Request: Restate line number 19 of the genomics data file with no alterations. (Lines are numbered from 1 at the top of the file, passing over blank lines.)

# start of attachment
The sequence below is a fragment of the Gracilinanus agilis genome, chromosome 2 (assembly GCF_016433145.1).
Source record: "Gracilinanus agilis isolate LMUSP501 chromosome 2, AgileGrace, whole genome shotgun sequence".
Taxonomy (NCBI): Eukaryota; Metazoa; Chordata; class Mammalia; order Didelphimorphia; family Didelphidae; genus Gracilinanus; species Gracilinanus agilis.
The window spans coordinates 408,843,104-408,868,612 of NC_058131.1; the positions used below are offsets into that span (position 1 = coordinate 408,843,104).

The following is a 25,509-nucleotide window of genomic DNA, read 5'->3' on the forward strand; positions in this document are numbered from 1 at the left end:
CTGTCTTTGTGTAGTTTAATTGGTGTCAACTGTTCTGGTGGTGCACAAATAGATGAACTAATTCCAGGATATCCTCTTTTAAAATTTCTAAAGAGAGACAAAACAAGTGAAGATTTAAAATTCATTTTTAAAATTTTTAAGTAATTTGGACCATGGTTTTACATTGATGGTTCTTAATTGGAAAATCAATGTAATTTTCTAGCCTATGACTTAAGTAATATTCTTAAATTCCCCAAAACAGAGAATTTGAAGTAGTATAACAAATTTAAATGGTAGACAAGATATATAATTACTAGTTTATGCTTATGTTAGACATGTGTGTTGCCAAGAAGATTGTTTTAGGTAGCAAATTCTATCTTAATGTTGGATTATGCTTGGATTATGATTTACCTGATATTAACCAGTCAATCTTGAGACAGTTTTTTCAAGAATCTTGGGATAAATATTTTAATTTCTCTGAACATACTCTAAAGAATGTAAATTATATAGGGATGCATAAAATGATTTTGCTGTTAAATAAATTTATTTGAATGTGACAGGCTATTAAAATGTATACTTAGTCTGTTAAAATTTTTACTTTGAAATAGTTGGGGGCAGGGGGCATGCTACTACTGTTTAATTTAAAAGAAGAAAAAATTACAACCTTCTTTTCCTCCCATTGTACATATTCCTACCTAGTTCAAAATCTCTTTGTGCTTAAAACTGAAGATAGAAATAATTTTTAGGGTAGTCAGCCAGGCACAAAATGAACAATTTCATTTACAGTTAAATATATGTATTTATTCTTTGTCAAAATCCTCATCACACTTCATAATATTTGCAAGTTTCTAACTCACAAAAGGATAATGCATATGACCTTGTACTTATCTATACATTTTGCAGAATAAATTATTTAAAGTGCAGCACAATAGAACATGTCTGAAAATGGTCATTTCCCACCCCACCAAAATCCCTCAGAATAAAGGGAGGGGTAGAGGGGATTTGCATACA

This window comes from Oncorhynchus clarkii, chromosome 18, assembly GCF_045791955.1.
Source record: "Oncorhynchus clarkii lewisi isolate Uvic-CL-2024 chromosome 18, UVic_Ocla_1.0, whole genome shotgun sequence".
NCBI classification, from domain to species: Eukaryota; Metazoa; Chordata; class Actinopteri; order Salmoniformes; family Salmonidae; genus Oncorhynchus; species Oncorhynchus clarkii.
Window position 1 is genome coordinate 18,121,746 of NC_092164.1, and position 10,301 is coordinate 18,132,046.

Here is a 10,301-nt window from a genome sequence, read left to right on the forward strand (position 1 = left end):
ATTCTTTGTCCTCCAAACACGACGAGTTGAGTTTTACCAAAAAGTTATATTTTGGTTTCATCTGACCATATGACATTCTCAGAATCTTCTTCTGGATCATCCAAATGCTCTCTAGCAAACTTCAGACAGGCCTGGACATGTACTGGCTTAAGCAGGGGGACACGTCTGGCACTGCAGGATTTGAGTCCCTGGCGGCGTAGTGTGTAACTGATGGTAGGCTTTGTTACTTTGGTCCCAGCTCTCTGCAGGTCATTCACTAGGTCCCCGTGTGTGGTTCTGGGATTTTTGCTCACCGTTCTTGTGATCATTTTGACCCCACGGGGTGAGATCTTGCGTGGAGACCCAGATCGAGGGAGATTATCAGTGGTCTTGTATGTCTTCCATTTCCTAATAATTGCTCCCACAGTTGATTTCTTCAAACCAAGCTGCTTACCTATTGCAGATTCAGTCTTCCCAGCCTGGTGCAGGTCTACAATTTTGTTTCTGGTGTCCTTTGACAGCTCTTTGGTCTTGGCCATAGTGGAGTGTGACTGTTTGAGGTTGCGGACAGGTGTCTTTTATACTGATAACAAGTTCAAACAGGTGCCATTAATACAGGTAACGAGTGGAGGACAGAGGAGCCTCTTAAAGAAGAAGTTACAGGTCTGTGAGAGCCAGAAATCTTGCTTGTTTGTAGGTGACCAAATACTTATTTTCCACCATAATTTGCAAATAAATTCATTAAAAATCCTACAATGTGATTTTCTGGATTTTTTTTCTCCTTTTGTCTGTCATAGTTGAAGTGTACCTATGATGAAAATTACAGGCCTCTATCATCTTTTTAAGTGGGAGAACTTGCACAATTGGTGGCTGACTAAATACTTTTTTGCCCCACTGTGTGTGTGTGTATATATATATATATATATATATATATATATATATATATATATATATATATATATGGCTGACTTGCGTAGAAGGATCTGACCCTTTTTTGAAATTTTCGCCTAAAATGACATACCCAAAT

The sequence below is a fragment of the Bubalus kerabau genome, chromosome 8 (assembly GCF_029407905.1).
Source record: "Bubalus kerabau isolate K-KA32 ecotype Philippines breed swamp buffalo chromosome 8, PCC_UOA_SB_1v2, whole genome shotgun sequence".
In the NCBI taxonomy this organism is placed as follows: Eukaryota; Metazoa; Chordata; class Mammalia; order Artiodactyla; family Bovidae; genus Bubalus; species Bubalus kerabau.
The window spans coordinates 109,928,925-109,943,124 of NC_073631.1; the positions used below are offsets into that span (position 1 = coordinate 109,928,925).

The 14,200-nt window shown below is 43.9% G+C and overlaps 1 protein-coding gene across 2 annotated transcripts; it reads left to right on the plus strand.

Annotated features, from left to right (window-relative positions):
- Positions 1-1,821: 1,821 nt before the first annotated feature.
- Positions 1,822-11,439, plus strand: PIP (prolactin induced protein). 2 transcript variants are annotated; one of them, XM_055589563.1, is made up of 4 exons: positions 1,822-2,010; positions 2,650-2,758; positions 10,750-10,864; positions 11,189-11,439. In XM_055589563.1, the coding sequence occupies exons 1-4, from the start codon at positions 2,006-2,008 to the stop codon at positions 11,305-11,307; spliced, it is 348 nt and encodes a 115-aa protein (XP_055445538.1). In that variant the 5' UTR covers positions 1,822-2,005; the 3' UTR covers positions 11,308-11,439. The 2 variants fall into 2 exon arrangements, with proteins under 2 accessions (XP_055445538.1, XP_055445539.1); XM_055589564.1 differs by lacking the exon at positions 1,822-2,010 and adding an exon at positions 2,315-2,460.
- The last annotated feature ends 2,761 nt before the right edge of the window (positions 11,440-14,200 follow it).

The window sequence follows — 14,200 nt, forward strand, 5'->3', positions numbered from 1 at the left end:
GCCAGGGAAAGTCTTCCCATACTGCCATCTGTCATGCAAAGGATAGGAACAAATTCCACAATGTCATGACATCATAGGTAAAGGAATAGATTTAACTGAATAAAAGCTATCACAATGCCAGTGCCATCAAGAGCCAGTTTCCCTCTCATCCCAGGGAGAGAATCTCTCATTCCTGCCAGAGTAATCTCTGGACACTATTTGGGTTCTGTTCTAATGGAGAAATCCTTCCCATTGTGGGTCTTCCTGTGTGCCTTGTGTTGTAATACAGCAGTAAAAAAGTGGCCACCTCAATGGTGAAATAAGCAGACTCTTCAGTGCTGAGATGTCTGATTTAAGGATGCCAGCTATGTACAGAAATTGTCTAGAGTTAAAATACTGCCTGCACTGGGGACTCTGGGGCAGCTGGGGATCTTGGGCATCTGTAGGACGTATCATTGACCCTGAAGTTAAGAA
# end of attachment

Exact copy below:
- Positions 1-1,821: 1,821 nt before the first annotated feature.